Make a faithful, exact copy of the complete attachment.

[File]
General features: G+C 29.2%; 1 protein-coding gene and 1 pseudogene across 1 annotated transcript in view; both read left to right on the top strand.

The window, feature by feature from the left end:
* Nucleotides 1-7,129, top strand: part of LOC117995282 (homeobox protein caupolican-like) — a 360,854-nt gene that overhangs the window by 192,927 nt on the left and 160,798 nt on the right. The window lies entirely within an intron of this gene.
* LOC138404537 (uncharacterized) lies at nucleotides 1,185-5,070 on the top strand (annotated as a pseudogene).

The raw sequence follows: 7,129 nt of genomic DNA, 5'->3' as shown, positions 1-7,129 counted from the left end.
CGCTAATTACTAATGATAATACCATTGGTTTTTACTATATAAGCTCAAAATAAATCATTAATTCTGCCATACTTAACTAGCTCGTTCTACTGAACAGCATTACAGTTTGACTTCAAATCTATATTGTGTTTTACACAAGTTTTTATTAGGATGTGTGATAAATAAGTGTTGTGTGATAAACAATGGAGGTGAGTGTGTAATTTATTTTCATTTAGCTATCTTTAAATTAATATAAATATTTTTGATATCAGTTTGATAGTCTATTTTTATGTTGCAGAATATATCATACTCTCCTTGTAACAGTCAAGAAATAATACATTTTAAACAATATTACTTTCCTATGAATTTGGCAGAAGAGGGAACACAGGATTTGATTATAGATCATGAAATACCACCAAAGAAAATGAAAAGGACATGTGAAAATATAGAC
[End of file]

General features: G+C 29.2%; 1 protein-coding gene and 1 pseudogene across 1 annotated transcript in view; both read left to right on the top strand.

The window, feature by feature from the left end:
* Nucleotides 1-7,129, top strand: part of LOC117995282 (homeobox protein caupolican-like) — a 360,854-nt gene that overhangs the window by 192,927 nt on the left and 160,798 nt on the right. The window lies entirely within an intron of this gene.
* LOC138404537 (uncharacterized) lies at nucleotides 1,185-5,070 on the top strand (annotated as a pseudogene).

The raw sequence follows: 7,129 nt of genomic DNA, 5'->3' as shown, positions 1-7,129 counted from the left end.
CGCTAATTACTAATGATAATACCATTGGTTTTTACTATATAAGCTCAAAATAAATCATTAATTCTGCCATACTTAACTAGCTCGTTCTACTGAACAGCATTACAGTTTGACTTCAAATCTATATTGTGTTTTACACAAGTTTTTATTAGGATGTGTGATAAATAAGTGTTGTGTGATAAACAATGGAGGTGAGTGTGTAATTTATTTTCATTTAGCTATCTTTAAATTAATATAAATATTTTTGATATCAGTTTGATAGTCTATTTTTATGTTGCAGAATATATCATACTCTCCTTGTAACAGTCAAGAAATAATACATTTTAAACAATATTACTTTCCTATGAATTTGGCAGAAGAGGGAACACAGGATTTGATTATAGATCATGAAATACCACCAAAGAAAATGAAAAGGACATGTGAAAATATAGAC